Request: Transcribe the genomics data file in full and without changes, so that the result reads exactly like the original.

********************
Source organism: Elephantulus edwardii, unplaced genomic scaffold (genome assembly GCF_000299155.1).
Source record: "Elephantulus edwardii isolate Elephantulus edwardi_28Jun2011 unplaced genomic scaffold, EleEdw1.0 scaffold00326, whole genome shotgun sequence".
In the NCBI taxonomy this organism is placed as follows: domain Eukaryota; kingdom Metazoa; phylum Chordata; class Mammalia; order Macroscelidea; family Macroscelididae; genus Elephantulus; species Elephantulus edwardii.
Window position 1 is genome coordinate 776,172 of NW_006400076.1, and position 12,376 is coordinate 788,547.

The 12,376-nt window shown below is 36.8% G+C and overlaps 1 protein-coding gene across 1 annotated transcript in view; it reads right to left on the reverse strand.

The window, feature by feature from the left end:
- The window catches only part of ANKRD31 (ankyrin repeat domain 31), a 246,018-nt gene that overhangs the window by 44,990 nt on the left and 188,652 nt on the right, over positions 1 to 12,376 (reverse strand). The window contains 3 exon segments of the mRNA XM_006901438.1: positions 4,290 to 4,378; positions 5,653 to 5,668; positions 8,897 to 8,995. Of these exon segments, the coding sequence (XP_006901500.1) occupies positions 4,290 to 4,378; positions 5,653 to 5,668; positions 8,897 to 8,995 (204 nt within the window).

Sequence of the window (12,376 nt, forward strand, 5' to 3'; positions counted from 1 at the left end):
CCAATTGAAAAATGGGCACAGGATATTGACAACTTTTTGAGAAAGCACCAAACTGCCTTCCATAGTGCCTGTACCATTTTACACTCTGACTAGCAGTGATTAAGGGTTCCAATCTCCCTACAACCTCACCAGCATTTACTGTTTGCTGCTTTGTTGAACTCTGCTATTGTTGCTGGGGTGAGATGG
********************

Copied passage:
Source organism: Elephantulus edwardii, unplaced genomic scaffold (genome assembly GCF_000299155.1).
Source record: "Elephantulus edwardii isolate Elephantulus edwardi_28Jun2011 unplaced genomic scaffold, EleEdw1.0 scaffold00326, whole genome shotgun sequence".
In the NCBI taxonomy this organism is placed as follows: domain Eukaryota; kingdom Metazoa; phylum Chordata; class Mammalia; order Macroscelidea; family Macroscelididae; genus Elephantulus; species Elephantulus edwardii.
Window position 1 is genome coordinate 776,172 of NW_006400076.1, and position 12,376 is coordinate 788,547.

The 12,376-nt window shown below is 36.8% G+C and overlaps 1 protein-coding gene across 1 annotated transcript in view; it reads right to left on the reverse strand.

The window, feature by feature from the left end:
- The window catches only part of ANKRD31 (ankyrin repeat domain 31), a 246,018-nt gene that overhangs the window by 44,990 nt on the left and 188,652 nt on the right, over positions 1 to 12,376 (reverse strand). The window contains 3 exon segments of the mRNA XM_006901438.1: positions 4,290 to 4,378; positions 5,653 to 5,668; positions 8,897 to 8,995. Of these exon segments, the coding sequence (XP_006901500.1) occupies positions 4,290 to 4,378; positions 5,653 to 5,668; positions 8,897 to 8,995 (204 nt within the window).

Sequence of the window (12,376 nt, forward strand, 5' to 3'; positions counted from 1 at the left end):
CCAATTGAAAAATGGGCACAGGATATTGACAACTTTTTGAGAAAGCACCAAACTGCCTTCCATAGTGCCTGTACCATTTTACACTCTGACTAGCAGTGATTAAGGGTTCCAATCTCCCTACAACCTCACCAGCATTTACTGTTTGCTGCTTTGTTGAACTCTGCTATTGTTGCTGGGGTGAGATGG